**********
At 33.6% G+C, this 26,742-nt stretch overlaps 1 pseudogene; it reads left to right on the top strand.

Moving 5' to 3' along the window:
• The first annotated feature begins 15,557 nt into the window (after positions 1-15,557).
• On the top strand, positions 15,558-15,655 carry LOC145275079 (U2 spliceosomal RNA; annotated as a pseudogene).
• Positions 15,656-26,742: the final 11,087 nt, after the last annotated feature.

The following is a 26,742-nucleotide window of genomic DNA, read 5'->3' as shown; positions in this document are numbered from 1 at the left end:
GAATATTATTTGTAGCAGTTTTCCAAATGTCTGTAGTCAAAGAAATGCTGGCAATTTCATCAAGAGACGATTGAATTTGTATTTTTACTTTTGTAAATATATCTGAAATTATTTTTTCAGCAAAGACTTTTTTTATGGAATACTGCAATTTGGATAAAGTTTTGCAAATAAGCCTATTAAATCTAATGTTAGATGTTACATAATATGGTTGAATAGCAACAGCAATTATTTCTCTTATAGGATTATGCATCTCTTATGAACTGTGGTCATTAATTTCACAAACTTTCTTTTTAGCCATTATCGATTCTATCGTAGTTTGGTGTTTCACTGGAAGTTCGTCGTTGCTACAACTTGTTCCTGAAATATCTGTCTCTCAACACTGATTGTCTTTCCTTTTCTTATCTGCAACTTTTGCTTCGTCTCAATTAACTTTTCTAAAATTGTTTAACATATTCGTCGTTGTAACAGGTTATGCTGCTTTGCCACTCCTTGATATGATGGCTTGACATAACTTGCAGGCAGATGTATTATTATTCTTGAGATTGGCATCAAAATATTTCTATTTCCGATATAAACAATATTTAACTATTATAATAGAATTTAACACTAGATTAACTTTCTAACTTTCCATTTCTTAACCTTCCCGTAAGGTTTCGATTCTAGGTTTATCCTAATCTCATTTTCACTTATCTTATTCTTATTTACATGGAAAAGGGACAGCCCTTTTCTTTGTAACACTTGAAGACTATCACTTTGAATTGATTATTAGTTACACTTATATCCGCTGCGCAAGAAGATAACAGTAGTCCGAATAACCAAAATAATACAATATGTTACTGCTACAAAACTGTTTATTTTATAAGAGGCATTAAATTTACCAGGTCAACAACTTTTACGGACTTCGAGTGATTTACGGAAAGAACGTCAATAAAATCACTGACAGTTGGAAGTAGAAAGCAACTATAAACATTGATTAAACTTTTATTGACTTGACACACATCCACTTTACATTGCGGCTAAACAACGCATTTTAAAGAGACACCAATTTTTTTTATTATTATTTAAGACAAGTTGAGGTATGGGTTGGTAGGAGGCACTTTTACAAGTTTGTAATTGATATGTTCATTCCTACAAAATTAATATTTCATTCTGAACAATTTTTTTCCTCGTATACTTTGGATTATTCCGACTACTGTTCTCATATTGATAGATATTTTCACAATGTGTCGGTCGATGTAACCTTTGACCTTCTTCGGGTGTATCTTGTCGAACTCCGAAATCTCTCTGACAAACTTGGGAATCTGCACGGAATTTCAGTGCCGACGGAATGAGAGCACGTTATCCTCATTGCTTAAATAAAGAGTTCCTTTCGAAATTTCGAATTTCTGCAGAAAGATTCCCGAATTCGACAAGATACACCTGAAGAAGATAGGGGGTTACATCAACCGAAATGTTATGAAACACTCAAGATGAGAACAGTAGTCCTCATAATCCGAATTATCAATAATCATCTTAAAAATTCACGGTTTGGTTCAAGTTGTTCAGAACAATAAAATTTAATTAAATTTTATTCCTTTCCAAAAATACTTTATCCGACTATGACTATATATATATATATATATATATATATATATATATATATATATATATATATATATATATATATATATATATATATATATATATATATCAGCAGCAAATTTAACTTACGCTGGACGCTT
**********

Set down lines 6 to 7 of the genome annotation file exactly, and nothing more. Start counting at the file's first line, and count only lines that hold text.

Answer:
The following is a 26,742-nucleotide window of genomic DNA, read 5'->3' as shown; positions in this document are numbered from 1 at the left end:
GAATATTATTTGTAGCAGTTTTCCAAATGTCTGTAGTCAAAGAAATGCTGGCAATTTCATCAAGAGACGATTGAATTTGTATTTTTACTTTTGTAAATATATCTGAAATTATTTTTTCAGCAAAGACTTTTTTTATGGAATACTGCAATTTGGATAAAGTTTTGCAAATAAGCCTATTAAATCTAATGTTAGATGTTACATAATATGGTTGAATAGCAACAGCAATTATTTCTCTTATAGGATTATGCATCTCTTATGAACTGTGGTCATTAATTTCACAAACTTTCTTTTTAGCCATTATCGATTCTATCGTAGTTTGGTGTTTCACTGGAAGTTCGTCGTTGCTACAACTTGTTCCTGAAATATCTGTCTCTCAACACTGATTGTCTTTCCTTTTCTTATCTGCAACTTTTGCTTCGTCTCAATTAACTTTTCTAAAATTGTTTAACATATTCGTCGTTGTAACAGGTTATGCTGCTTTGCCACTCCTTGATATGATGGCTTGACATAACTTGCAGGCAGATGTATTATTATTCTTGAGATTGGCATCAAAATATTTCTATTTCCGATATAAACAATATTTAACTATTATAATAGAATTTAACACTAGATTAACTTTCTAACTTTCCATTTCTTAACCTTCCCGTAAGGTTTCGATTCTAGGTTTATCCTAATCTCATTTTCACTTATCTTATTCTTATTTACATGGAAAAGGGACAGCCCTTTTCTTTGTAACACTTGAAGACTATCACTTTGAATTGATTATTAGTTACACTTATATCCGCTGCGCAAGAAGATAACAGTAGTCCGAATAACCAAAATAATACAATATGTTACTGCTACAAAACTGTTTATTTTATAAGAGGCATTAAATTTACCAGGTCAACAACTTTTACGGACTTCGAGTGATTTACGGAAAGAACGTCAATAAAATCACTGACAGTTGGAAGTAGAAAGCAACTATAAACATTGATTAAACTTTTATTGACTTGACACACATCCACTTTACATTGCGGCTAAACAACGCATTTTAAAGAGACACCAATTTTTTTTATTATTATTTAAGACAAGTTGAGGTATGGGTTGGTAGGAGGCACTTTTACAAGTTTGTAATTGATATGTTCATTCCTACAAAATTAATATTTCATTCTGAACAATTTTTTTCCTCGTATACTTTGGATTATTCCGACTACTGTTCTCATATTGATAGATATTTTCACAATGTGTCGGTCGATGTAACCTTTGACCTTCTTCGGGTGTATCTTGTCGAACTCCGAAATCTCTCTGACAAACTTGGGAATCTGCACGGAATTTCAGTGCCGACGGAATGAGAGCACGTTATCCTCATTGCTTAAATAAAGAGTTCCTTTCGAAATTTCGAATTTCTGCAGAAAGATTCCCGAATTCGACAAGATACACCTGAAGAAGATAGGGGGTTACATCAACCGAAATGTTATGAAACACTCAAGATGAGAACAGTAGTCCTCATAATCCGAATTATCAATAATCATCTTAAAAATTCACGGTTTGGTTCAAGTTGTTCAGAACAATAAAATTTAATTAAATTTTATTCCTTTCCAAAAATACTTTATCCGACTATGACTATATATATATATATATATATATATATATATATATATATATATATATATATATATATATATATATATATATATATATATATATATATCAGCAGCAAATTTAACTTACGCTGGACGCTT